If you think Alan Ladd is going to be enrolling in gladiator college when he’s almost sixty, you’re nuts. Anthony Quinn did as the eternally crabby title character in Barabbas, but at least he was over five and a half feet tall even if he was an octogenarian. You can make a guy look taller than everyone else with the right camera angles if he’s sitting on a horse, but it’s going to be tough to disguise Alan’s midget status in an barracks full of gigantic he-men. Director Ferdinando Baldi is a genius as evidenced by his entries in the early eighties 3-D revival (Comin’ At Ya! and Treasure of the Four Crowns), but he’s no miracle worker!
The story manages to be quite dull for the first hour despite being highlighted by Alan being dumped in an Alban wolf pit where he has to fight a bunch of surly dogs. After escaping and being nursed back to health by peaceful mountain people who are tired of war, Alan goes back to Rome where he’s read the riot act for supposedly deserting his troops and also discovers his old lady’s unconditional love was entirely conditioned on her thinking he was still alive. Really Al, does it matter whether she waited three years or three days? You’re just as dead either way.
Time to move back in with his mountain buddies where he can pout in peace. Of course once the gods prophesied that Rome needs three brothers to fight three Alban brothers, they all come back begging Alan to pitch in for the big Brothers vs. Brothers Match. He steadfastly refuses and the next thing you know he’s riding back to Rome to take part in the match. Huh?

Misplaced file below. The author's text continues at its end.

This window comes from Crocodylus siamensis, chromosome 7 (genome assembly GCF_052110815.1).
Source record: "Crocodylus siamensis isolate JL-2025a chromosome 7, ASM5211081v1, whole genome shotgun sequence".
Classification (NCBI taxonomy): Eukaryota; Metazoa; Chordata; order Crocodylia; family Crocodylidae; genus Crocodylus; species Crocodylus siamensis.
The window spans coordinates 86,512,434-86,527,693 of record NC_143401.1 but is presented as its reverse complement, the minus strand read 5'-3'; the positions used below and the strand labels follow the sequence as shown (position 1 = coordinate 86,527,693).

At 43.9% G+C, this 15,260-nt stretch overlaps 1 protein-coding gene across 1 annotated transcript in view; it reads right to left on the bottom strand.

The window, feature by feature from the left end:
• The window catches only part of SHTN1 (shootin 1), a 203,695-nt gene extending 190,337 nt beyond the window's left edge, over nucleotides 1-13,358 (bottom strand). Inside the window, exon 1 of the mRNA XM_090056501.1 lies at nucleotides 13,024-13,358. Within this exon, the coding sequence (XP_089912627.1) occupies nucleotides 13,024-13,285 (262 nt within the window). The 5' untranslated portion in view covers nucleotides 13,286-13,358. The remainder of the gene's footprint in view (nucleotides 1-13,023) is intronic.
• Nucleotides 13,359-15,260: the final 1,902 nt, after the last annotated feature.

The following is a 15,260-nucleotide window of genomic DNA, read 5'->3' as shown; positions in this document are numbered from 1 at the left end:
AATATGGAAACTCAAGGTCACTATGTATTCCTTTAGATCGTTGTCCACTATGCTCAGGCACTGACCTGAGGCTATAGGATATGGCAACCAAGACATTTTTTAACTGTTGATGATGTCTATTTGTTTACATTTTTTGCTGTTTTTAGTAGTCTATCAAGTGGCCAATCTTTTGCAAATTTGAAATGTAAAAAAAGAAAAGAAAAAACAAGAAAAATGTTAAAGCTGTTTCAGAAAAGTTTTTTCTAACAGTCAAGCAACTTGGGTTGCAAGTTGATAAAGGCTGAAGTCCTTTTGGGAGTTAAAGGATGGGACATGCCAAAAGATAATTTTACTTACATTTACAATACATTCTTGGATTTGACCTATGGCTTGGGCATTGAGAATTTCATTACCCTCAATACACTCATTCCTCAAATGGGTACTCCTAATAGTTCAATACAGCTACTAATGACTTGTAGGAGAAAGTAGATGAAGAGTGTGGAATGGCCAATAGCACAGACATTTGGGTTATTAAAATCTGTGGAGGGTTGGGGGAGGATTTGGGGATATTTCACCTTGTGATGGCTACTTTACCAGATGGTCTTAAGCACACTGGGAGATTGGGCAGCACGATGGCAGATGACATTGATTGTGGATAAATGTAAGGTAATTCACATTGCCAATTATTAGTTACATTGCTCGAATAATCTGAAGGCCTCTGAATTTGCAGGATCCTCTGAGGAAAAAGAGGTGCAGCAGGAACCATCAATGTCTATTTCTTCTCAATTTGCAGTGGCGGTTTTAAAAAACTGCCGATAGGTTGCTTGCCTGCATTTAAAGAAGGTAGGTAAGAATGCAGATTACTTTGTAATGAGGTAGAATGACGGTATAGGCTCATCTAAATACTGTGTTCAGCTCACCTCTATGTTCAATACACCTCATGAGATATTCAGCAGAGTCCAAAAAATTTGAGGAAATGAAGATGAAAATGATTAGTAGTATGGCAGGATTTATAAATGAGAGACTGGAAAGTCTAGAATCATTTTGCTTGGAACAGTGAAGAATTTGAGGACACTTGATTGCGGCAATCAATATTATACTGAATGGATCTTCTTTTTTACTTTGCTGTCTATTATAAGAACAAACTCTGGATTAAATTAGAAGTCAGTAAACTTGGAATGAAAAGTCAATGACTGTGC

Too much talking about Rome and Alba and too much of Alan Ladd thinking he’s back in one of those movies that requires him to be a tortured soul. While being world weary and tired of everyone’s double crosses is really cool when you’re in your twenties starring as a hit man and hanging out with Veronica Lake, it tends to lose something when your face is sagging and you’re wearing a funny looking helmet and red cape while surrounded by actors and actresses you probably couldn’t even communicate with off camera.
The fight scenes at the end were quite lackluster and I wasn’t really impressed with Al’s strategy of winning the big fight by hiding in the forest and ambushing these guys. The subplot involving his sister being in love with one of the guys he kills is equally absurd since they managed to fall in love about an hour and a half after he kidnapped her while she was boating in Alban territory.
This was as much a chore to sit through as Alan made it look like making it was. A forgettable and utterly embarrassing effort for a guy that was so huge in his heyday that he had his own comic book series. (Really. The Adventures Of Alan Ladd ran for nine issues between 1949 and 1951. And I’ll bet none of them had him dressed up as a Roman centurion.)